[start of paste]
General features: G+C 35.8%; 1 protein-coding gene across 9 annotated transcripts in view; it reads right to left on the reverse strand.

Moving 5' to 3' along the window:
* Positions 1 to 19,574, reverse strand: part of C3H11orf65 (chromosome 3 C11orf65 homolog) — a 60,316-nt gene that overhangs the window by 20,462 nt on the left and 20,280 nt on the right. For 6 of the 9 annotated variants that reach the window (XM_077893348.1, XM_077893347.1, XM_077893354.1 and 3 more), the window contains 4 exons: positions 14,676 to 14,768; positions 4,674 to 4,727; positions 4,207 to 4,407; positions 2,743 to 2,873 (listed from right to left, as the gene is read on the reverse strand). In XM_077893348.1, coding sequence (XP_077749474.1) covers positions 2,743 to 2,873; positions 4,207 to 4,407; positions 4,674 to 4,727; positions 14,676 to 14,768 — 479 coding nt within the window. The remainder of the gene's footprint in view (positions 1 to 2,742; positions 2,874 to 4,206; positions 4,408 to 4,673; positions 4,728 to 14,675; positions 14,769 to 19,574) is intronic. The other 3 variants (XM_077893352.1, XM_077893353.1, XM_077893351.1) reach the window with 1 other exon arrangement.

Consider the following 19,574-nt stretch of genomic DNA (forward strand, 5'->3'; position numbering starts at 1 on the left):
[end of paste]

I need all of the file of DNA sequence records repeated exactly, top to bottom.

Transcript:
General features: G+C 35.8%; 1 protein-coding gene across 9 annotated transcripts in view; it reads right to left on the reverse strand.

Moving 5' to 3' along the window:
* Positions 1 to 19,574, reverse strand: part of C3H11orf65 (chromosome 3 C11orf65 homolog) — a 60,316-nt gene that overhangs the window by 20,462 nt on the left and 20,280 nt on the right. For 6 of the 9 annotated variants that reach the window (XM_077893348.1, XM_077893347.1, XM_077893354.1 and 3 more), the window contains 4 exons: positions 14,676 to 14,768; positions 4,674 to 4,727; positions 4,207 to 4,407; positions 2,743 to 2,873 (listed from right to left, as the gene is read on the reverse strand). In XM_077893348.1, coding sequence (XP_077749474.1) covers positions 2,743 to 2,873; positions 4,207 to 4,407; positions 4,674 to 4,727; positions 14,676 to 14,768 — 479 coding nt within the window. The remainder of the gene's footprint in view (positions 1 to 2,742; positions 2,874 to 4,206; positions 4,408 to 4,673; positions 4,728 to 14,675; positions 14,769 to 19,574) is intronic. The other 3 variants (XM_077893352.1, XM_077893353.1, XM_077893351.1) reach the window with 1 other exon arrangement.

Consider the following 19,574-nt stretch of genomic DNA (forward strand, 5'->3'; position numbering starts at 1 on the left):